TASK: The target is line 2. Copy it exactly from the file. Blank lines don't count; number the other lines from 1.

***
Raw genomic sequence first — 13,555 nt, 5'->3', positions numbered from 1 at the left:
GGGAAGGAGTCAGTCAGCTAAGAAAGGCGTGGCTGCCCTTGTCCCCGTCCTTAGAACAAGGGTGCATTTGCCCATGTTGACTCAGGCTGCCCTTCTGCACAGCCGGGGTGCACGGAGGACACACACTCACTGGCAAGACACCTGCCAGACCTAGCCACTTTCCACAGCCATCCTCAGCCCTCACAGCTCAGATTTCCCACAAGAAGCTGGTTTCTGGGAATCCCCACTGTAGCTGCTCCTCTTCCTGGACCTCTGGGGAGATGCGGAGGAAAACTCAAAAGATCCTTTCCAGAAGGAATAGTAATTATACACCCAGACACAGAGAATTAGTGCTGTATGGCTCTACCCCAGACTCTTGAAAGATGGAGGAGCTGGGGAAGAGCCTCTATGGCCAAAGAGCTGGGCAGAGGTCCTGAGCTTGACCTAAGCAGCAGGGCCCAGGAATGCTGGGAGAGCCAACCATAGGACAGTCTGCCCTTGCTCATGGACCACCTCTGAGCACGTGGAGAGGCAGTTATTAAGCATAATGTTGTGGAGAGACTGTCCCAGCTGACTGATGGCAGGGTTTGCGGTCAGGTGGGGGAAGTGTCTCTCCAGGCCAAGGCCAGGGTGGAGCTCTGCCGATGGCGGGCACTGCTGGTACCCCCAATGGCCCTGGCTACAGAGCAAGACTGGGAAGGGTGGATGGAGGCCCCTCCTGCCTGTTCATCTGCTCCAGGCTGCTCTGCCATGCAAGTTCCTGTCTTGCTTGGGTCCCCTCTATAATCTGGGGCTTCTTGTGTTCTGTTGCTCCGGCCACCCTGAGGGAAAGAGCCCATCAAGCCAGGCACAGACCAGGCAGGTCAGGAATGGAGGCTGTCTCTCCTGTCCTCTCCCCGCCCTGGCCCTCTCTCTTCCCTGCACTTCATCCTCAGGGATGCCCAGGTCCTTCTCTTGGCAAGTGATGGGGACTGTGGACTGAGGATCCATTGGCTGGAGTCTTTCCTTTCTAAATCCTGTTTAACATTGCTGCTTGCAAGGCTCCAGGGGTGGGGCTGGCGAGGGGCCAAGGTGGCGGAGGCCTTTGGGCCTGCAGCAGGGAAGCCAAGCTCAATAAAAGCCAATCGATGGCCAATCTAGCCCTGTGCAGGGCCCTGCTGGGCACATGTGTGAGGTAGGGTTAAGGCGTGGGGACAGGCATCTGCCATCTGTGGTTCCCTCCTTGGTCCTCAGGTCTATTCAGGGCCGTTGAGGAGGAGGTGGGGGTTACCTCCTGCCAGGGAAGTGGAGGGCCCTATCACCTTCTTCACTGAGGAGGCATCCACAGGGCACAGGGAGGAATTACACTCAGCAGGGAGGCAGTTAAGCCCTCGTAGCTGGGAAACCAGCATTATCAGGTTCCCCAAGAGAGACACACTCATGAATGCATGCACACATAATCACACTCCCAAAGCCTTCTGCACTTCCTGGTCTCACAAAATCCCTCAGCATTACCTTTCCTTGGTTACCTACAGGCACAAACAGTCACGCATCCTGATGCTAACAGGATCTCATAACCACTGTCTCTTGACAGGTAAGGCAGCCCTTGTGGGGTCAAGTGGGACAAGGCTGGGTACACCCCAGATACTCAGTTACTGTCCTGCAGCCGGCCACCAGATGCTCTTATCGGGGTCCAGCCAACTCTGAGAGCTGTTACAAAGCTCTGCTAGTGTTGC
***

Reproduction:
GGGAAGGAGTCAGTCAGCTAAGAAAGGCGTGGCTGCCCTTGTCCCCGTCCTTAGAACAAGGGTGCATTTGCCCATGTTGACTCAGGCTGCCCTTCTGCACAGCCGGGGTGCACGGAGGACACACACTCACTGGCAAGACACCTGCCAGACCTAGCCACTTTCCACAGCCATCCTCAGCCCTCACAGCTCAGATTTCCCACAAGAAGCTGGTTTCTGGGAATCCCCACTGTAGCTGCTCCTCTTCCTGGACCTCTGGGGAGATGCGGAGGAAAACTCAAAAGATCCTTTCCAGAAGGAATAGTAATTATACACCCAGACACAGAGAATTAGTGCTGTATGGCTCTACCCCAGACTCTTGAAAGATGGAGGAGCTGGGGAAGAGCCTCTATGGCCAAAGAGCTGGGCAGAGGTCCTGAGCTTGACCTAAGCAGCAGGGCCCAGGAATGCTGGGAGAGCCAACCATAGGACAGTCTGCCCTTGCTCATGGACCACCTCTGAGCACGTGGAGAGGCAGTTATTAAGCATAATGTTGTGGAGAGACTGTCCCAGCTGACTGATGGCAGGGTTTGCGGTCAGGTGGGGGAAGTGTCTCTCCAGGCCAAGGCCAGGGTGGAGCTCTGCCGATGGCGGGCACTGCTGGTACCCCCAATGGCCCTGGCTACAGAGCAAGACTGGGAAGGGTGGATGGAGGCCCCTCCTGCCTGTTCATCTGCTCCAGGCTGCTCTGCCATGCAAGTTCCTGTCTTGCTTGGGTCCCCTCTATAATCTGGGGCTTCTTGTGTTCTGTTGCTCCGGCCACCCTGAGGGAAAGAGCCCATCAAGCCAGGCACAGACCAGGCAGGTCAGGAATGGAGGCTGTCTCTCCTGTCCTCTCCCCGCCCTGGCCCTCTCTCTTCCCTGCACTTCATCCTCAGGGATGCCCAGGTCCTTCTCTTGGCAAGTGATGGGGACTGTGGACTGAGGATCCATTGGCTGGAGTCTTTCCTTTCTAAATCCTGTTTAACATTGCTGCTTGCAAGGCTCCAGGGGTGGGGCTGGCGAGGGGCCAAGGTGGCGGAGGCCTTTGGGCCTGCAGCAGGGAAGCCAAGCTCAATAAAAGCCAATCGATGGCCAATCTAGCCCTGTGCAGGGCCCTGCTGGGCACATGTGTGAGGTAGGGTTAAGGCGTGGGGACAGGCATCTGCCATCTGTGGTTCCCTCCTTGGTCCTCAGGTCTATTCAGGGCCGTTGAGGAGGAGGTGGGGGTTACCTCCTGCCAGGGAAGTGGAGGGCCCTATCACCTTCTTCACTGAGGAGGCATCCACAGGGCACAGGGAGGAATTACACTCAGCAGGGAGGCAGTTAAGCCCTCGTAGCTGGGAAACCAGCATTATCAGGTTCCCCAAGAGAGACACACTCATGAATGCATGCACACATAATCACACTCCCAAAGCCTTCTGCACTTCCTGGTCTCACAAAATCCCTCAGCATTACCTTTCCTTGGTTACCTACAGGCACAAACAGTCACGCATCCTGATGCTAACAGGATCTCATAACCACTGTCTCTTGACAGGTAAGGCAGCCCTTGTGGGGTCAAGTGGGACAAGGCTGGGTACACCCCAGATACTCAGTTACTGTCCTGCAGCCGGCCACCAGATGCTCTTATCGGGGTCCAGCCAACTCTGAGAGCTGTTACAAAGCTCTGCTAGTGTTGC